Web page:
- Use secure communication methods: Use encrypted communication channels like VPNs to protect sensitive data.
- Regularly back up data: Regularly create backups of important data in case they are lost or compromised in a cyberattack.
- Use secure networks: Use secure networks, such as those with firewall protection, to reduce the risk of cyberattacks.
- Implement access controls: Use access controls to limit who has access to sensitive data and systems.
What robust measures increase cybersecurity?
There are also several additional measures EMS providers should be taking to ensure their—and their customer's—data are protected.
Understand your vulnerabilities and where you are at risk
Understanding how criminals attack cyber systems is the first step to preventing attacks by implementing counteractive measures. There are four critical areas where EMS providers are vulnerable.
- Cybercriminals can target Industrial Internet of Things devices. If a device is compromised and shipped to a customer, both businesses could be at risk.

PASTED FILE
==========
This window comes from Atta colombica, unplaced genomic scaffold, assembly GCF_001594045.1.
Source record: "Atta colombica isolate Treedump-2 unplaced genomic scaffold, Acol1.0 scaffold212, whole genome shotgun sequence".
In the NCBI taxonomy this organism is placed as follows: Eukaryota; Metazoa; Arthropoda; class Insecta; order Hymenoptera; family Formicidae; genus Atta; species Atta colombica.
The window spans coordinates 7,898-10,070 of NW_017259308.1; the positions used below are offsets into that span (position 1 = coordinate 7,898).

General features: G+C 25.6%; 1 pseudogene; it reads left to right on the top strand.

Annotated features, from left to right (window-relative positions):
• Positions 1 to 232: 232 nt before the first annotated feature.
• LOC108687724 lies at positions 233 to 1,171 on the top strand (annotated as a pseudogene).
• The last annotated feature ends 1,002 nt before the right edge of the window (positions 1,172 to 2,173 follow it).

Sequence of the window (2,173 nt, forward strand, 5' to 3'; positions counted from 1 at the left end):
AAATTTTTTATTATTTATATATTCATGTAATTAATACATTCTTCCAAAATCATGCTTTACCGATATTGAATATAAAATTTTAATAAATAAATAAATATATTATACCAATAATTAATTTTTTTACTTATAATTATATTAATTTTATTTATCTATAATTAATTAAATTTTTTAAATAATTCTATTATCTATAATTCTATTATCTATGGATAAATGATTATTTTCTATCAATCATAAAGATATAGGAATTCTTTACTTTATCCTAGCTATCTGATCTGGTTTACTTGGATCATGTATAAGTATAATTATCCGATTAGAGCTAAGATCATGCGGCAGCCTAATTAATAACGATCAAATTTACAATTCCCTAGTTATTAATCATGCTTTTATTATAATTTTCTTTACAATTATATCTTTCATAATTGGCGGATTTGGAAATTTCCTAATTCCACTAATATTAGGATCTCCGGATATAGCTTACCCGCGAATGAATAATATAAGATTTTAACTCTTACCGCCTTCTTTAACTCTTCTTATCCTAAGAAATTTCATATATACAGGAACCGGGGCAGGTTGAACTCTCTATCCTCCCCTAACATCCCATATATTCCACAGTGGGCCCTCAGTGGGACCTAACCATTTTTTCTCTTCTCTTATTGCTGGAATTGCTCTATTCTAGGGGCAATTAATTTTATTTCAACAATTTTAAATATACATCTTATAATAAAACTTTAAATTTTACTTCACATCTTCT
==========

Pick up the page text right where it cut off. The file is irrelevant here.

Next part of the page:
- A compromised security update could infect an EMS provider with malicious code.
- Criminals could demand a ransom payment by impersonating a supplier using their credentials.
- If a supplier is infected with dormant ransomware, it can go undetected until it reaches the desired target.
Prepare for a cyber breach
Proactively preparing for an event rather than sitting back and hoping it won't happen is a sound approach. A dedicated cybersecurity team should audit what parts of the system can and should be strengthened.
EMS providers with cybersecurity insurance can also benefit from the insurer's expertise, which will help improve cybersecurity risk management tools and procedures.